When purchasing a condo, knowing what your condo fees are and what they include is extremely important. While low monthly payments are appealing, you should probably be wary of buying into a condo corporation with very low condo fees.
Why do I have to pay condo fees?
Your condo corporation is responsible for setting an annual operating and maintenance budget and your condo fees fund these expenses. The fees collected from you are to cover costs for your own unit, as well as a portion of your complex’s shared space. This means your condo fees will likely be higher if your unit is larger (you might pay more than your neighbor depending on unit factors), and if your complex has amenities like an elevator, underground parking, pool, fitness centre, party room, etc., your fees will be higher to maintain these as well.
If your building is older, more money may be needed for regular maintenance and repairs – just like a homeowner would need to spend more to maintain an older home.
Sometimes condo fees also include utilities like heat, hot water, or electricity, or even cable and internet services too.
What is a reserve fund?
Your condo corporation is required to have a reserve fund in place to cover the costs of major, foreseeable repairs – like replacing the roof. The amount of the reserve fund will depend on the size of the complex, the corporation’s budgeting history, and history of past repairs/expenditures. New buildings will have less money saved in the beginning but they shouldn’t need major repairs for several years.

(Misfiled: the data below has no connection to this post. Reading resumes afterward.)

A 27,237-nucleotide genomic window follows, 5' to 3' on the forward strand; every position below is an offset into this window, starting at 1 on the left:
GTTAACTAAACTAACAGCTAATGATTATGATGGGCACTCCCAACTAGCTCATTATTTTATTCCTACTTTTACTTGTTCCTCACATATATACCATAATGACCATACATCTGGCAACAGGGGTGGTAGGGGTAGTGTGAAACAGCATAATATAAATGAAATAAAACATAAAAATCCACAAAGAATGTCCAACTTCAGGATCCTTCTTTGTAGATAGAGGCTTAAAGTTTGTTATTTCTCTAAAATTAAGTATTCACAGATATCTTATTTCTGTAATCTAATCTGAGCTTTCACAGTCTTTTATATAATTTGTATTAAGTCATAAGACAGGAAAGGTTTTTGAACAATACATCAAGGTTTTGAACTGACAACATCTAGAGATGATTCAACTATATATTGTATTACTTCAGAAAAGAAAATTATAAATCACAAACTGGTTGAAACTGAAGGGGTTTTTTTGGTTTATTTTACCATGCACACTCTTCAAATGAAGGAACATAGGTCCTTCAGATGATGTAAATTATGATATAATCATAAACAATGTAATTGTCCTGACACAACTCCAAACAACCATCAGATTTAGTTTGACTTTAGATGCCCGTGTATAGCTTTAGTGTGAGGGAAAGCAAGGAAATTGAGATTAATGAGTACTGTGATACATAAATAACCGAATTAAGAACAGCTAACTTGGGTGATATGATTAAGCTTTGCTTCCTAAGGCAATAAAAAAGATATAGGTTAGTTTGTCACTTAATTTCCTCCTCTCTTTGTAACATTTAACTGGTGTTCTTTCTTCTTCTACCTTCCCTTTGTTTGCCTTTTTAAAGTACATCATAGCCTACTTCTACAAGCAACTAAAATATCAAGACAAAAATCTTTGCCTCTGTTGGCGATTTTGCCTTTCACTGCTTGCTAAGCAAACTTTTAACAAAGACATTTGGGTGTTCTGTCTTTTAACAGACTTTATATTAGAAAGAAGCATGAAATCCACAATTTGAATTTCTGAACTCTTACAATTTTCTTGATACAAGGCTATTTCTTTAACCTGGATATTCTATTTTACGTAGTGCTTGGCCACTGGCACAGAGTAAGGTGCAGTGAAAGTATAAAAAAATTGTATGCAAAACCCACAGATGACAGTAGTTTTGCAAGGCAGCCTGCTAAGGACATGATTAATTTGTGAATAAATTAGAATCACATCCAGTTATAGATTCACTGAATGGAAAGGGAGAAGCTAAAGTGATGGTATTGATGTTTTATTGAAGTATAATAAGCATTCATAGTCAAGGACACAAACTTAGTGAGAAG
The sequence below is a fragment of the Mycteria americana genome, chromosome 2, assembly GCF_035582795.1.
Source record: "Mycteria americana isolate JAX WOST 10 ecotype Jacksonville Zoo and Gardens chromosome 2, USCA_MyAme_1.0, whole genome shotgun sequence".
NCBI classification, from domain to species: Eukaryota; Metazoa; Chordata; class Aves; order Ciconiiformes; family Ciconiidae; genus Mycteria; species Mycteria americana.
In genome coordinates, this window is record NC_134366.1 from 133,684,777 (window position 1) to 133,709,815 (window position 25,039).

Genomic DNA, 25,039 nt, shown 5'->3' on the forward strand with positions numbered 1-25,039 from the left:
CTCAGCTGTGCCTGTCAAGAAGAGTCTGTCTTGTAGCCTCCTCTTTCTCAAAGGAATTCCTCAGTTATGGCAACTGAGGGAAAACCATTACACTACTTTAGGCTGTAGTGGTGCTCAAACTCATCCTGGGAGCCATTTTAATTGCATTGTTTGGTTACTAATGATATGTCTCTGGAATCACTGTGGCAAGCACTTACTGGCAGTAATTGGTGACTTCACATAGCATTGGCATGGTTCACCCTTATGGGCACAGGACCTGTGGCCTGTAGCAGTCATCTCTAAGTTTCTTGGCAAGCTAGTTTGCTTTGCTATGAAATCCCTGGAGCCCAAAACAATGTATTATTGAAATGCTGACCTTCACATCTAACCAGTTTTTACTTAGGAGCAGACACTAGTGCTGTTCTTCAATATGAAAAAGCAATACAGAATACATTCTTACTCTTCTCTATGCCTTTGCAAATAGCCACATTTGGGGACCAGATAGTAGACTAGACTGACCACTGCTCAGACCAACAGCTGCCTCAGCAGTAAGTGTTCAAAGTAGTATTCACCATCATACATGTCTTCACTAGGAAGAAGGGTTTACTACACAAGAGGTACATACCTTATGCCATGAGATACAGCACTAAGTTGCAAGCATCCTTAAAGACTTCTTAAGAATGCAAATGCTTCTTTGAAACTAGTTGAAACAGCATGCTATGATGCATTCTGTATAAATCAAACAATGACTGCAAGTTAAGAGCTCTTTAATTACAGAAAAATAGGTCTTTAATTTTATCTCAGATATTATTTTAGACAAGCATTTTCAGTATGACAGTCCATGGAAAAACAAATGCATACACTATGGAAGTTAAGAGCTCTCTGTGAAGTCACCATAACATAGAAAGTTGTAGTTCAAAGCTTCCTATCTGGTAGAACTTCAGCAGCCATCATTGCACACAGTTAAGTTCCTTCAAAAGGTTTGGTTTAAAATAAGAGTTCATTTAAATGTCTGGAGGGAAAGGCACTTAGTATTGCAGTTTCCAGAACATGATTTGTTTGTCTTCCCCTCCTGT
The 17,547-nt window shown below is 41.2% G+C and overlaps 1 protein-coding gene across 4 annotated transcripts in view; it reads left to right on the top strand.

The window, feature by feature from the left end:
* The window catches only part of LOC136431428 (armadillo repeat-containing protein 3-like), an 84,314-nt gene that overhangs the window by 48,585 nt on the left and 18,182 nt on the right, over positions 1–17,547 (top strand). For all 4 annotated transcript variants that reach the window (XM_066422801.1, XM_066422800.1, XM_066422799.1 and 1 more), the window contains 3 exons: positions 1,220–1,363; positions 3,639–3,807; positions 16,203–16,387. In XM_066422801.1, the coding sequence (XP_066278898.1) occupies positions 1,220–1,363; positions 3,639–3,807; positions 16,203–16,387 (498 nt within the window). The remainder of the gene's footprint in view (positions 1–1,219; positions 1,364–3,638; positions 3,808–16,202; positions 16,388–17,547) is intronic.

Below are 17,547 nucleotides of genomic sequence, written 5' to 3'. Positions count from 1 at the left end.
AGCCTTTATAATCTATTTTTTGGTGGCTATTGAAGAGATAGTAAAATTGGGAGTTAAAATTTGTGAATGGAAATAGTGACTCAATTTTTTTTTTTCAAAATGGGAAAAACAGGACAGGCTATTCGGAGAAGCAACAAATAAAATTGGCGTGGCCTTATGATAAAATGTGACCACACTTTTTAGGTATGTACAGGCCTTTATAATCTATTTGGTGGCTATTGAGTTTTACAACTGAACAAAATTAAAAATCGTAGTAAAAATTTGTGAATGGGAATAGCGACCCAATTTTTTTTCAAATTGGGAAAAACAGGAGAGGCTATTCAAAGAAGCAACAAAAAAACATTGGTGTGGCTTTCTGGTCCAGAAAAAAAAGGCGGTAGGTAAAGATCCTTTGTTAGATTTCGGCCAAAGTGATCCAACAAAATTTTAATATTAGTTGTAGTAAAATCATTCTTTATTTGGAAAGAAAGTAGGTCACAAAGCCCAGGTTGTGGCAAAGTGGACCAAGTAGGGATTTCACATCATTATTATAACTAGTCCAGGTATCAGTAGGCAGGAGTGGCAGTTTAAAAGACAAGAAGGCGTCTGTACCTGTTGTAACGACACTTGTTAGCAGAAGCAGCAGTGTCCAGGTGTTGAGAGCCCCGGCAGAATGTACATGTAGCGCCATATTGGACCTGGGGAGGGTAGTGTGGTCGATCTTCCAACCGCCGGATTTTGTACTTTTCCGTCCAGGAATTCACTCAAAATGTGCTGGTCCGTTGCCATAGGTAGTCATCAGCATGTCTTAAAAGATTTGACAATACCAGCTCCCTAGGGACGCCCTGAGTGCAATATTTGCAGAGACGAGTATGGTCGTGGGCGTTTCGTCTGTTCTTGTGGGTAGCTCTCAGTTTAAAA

A reserve fund study will be done by a qualified professional every 3-5 years to help the corporation identify what upcoming repairs will be needed so they can plan for topping up and maintaining the reserve fund accordingly.
What happens if there is not enough money in the reserve fund?
If unexpected repairs are needed and there is a shortfall of cash in the reserve fund, a special assessment may be required. In this case, the owners will be responsible for covering the shortfall.
Will my condo fees go up?
The answer is yes. Your condo fees will go up over time to account for inflation, rises in energy prices, etc. Condo fees can increase any time with little notice and are likely to increase at least a little bit every year. Attending your annual general meetings and reading the minutes from your corporation’s board of directors’ meetings are good ways to stay on top of what’s happening within your complex and know if fee increases or major repairs are expected.
Am I paying too much?
A thorough condo document review and comparison of condo fees for similar buildings in the area will give you a good idea of whether your fees are reasonable or not. Take into consideration what is included in your fees (are the utilities included, or can you cancel your gym membership because there is one in your complex?) and the health of the reserve fund. Only you can decide if the fees are reasonable and fit within your budget.
Written by CIR REALTY